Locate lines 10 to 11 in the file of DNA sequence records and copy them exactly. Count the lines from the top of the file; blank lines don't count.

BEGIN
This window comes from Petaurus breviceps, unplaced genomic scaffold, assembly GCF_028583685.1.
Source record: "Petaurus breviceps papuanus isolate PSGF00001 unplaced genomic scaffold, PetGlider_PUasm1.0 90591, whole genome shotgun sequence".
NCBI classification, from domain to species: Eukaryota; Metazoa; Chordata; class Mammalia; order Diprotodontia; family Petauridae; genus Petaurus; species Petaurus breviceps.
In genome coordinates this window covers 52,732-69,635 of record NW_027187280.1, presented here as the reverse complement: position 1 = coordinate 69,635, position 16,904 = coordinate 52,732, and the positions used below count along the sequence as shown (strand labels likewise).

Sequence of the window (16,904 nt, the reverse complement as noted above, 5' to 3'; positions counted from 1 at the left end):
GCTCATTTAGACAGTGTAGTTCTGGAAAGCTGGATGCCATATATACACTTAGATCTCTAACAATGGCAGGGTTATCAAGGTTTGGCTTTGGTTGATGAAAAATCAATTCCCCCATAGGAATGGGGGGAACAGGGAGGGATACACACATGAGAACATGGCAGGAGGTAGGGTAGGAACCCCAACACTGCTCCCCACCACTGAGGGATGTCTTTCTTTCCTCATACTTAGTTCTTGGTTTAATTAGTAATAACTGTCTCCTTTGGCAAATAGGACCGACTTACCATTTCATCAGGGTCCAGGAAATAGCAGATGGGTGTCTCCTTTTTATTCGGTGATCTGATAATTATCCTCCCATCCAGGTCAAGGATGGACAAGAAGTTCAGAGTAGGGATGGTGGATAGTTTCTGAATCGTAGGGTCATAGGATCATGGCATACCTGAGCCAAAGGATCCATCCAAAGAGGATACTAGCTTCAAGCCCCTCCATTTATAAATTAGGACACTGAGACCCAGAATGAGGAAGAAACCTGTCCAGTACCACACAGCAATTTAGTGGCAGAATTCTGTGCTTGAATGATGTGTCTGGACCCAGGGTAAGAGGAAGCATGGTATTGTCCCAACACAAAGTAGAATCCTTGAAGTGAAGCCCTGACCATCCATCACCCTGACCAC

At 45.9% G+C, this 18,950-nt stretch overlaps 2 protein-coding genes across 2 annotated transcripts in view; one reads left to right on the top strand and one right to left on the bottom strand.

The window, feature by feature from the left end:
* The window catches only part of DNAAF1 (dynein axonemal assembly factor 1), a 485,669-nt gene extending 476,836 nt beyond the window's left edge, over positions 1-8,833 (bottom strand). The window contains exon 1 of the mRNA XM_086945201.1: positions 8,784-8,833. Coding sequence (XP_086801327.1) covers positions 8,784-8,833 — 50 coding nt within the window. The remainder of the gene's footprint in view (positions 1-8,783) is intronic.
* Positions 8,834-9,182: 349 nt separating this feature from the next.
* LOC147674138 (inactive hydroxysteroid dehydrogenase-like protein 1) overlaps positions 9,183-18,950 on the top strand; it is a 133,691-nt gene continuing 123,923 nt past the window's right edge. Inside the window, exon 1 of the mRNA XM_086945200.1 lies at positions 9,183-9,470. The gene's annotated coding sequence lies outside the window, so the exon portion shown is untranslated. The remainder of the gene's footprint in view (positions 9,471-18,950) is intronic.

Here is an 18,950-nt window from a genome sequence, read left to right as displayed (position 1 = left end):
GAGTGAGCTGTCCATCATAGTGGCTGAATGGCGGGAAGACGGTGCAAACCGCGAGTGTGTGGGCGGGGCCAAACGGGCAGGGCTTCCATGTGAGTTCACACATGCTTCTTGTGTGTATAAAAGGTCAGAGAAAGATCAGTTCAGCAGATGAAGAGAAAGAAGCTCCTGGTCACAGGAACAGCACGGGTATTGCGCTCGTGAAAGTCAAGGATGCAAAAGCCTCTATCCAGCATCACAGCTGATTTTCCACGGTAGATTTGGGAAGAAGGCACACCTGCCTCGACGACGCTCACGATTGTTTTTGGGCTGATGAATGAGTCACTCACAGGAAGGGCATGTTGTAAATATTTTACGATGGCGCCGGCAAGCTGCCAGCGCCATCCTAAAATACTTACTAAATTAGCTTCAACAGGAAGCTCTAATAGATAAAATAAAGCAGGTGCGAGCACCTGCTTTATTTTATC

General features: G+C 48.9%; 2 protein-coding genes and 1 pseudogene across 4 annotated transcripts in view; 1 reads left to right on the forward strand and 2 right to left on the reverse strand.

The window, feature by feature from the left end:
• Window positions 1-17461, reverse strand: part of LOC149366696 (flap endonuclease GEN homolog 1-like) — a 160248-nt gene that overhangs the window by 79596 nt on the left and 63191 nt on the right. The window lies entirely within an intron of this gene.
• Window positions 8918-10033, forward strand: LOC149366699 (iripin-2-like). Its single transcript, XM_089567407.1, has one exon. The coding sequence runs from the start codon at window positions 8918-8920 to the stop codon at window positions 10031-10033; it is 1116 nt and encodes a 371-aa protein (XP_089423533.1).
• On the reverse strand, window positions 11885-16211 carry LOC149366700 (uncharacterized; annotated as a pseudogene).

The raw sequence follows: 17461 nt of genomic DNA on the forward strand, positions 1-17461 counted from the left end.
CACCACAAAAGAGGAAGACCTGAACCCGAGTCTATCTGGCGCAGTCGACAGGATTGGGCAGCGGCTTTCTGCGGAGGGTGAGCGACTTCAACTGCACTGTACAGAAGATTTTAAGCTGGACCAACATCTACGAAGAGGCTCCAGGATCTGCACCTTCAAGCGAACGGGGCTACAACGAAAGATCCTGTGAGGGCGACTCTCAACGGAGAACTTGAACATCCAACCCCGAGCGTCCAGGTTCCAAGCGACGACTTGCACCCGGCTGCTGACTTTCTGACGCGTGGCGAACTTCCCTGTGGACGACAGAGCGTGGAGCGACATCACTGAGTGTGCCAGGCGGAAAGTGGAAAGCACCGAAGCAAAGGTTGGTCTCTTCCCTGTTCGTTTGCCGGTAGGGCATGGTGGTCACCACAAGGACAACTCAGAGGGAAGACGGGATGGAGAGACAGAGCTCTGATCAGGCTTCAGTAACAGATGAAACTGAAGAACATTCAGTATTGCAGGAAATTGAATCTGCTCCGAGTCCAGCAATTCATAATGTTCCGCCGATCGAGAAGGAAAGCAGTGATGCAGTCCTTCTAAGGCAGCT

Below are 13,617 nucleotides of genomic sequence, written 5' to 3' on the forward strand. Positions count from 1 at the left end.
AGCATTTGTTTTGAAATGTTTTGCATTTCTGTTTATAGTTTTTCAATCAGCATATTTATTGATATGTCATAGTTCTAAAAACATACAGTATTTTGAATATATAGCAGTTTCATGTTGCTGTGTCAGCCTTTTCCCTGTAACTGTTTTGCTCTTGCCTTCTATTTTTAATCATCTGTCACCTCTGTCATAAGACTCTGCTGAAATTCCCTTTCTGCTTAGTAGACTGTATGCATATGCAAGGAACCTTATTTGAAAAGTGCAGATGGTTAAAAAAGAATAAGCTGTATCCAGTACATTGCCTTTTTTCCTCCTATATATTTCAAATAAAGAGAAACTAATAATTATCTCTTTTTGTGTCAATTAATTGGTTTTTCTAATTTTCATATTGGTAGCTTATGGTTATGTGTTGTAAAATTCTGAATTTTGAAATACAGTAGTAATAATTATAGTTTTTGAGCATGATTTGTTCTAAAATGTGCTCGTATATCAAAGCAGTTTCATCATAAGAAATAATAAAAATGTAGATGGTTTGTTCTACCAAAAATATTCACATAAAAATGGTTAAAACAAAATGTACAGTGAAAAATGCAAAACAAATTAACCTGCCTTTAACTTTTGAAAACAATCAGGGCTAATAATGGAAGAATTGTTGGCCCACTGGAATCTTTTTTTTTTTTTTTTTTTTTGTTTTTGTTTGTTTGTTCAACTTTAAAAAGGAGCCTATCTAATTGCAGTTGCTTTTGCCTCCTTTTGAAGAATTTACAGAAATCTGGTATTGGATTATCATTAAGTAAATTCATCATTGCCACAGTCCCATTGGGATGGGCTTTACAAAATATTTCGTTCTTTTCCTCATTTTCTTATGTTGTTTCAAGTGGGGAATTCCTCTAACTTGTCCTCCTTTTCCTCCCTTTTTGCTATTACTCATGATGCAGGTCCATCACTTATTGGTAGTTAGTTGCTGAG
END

* Positions 8,834-9,182: 349 nt separating this feature from the next.
* LOC147674138 (inactive hydroxysteroid dehydrogenase-like protein 1) overlaps positions 9,183-18,950 on the top strand; it is a 133,691-nt gene continuing 123,923 nt past the window's right edge. Inside the window, exon 1 of the mRNA XM_086945200.1 lies at positions 9,183-9,470. The gene's annotated coding sequence lies outside the window, so the exon portion shown is untranslated. The remainder of the gene's footprint in view (positions 9,471-18,950) is intronic.